An endearing outlier, Brian lives alone in a Welsh valley, inventing oddball contraptions that seldom work. After finding a discarded mannequin head, Brian gets an idea. Three days, a washing machine, and sundry spare parts later, he’s invented Charles, an artificially intelligent robot who learns English from a dictionary and proves a charming, cheeky companion. Before long, however, Charles also develops autonomy. Intrigued by the wider world — or whatever lies beyond the cottage where Brian has hidden him away — Charles craves adventure.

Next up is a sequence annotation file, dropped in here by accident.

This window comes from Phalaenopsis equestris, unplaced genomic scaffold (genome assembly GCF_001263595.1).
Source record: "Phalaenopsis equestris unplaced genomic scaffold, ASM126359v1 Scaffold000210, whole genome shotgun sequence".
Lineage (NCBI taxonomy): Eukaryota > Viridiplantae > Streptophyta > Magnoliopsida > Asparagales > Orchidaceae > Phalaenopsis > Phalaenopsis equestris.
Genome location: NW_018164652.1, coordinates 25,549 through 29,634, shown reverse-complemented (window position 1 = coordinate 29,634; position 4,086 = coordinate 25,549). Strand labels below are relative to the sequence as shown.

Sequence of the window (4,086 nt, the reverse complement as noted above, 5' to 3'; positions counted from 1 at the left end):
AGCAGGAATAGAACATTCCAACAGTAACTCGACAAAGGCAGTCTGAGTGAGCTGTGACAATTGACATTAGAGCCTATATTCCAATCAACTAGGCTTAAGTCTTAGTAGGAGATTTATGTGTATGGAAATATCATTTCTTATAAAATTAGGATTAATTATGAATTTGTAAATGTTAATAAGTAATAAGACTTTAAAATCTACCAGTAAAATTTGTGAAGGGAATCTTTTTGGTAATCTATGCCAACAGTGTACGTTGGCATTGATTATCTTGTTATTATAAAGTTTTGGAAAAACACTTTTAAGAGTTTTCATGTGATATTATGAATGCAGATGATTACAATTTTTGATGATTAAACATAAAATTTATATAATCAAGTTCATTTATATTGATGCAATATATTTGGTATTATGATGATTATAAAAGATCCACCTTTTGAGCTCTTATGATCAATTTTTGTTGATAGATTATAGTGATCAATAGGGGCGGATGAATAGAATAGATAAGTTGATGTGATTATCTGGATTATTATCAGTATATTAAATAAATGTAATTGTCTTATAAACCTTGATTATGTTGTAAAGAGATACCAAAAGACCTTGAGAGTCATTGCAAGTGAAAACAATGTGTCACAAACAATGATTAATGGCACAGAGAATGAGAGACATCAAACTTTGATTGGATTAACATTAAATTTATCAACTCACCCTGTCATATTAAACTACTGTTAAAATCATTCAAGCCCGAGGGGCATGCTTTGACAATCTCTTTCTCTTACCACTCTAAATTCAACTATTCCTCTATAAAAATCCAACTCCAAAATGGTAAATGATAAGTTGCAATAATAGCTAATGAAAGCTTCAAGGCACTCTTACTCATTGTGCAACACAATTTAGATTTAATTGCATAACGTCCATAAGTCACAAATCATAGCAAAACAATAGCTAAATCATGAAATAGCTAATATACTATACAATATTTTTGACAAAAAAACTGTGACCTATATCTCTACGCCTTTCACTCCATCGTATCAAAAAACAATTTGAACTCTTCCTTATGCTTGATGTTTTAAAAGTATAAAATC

Jim Archer’s imaginative, heartwarming comedy about loneliness and friendship works because its characters are emotionally layered and genuine. That we forget Charles isn’t “real” is testament to the physicality and voice of actor Chris Hayward, who co-wrote the screenplay. In building somebody to keep him company, Brian (British comedian and co-writer David Earl) ironically finds the self-worth to talk to Hazel, a timid neighbor he likes. But — with playful echoes of Frankenstein — he also fails to realize the emotional, developmental needs of his creation until it puts them all in danger.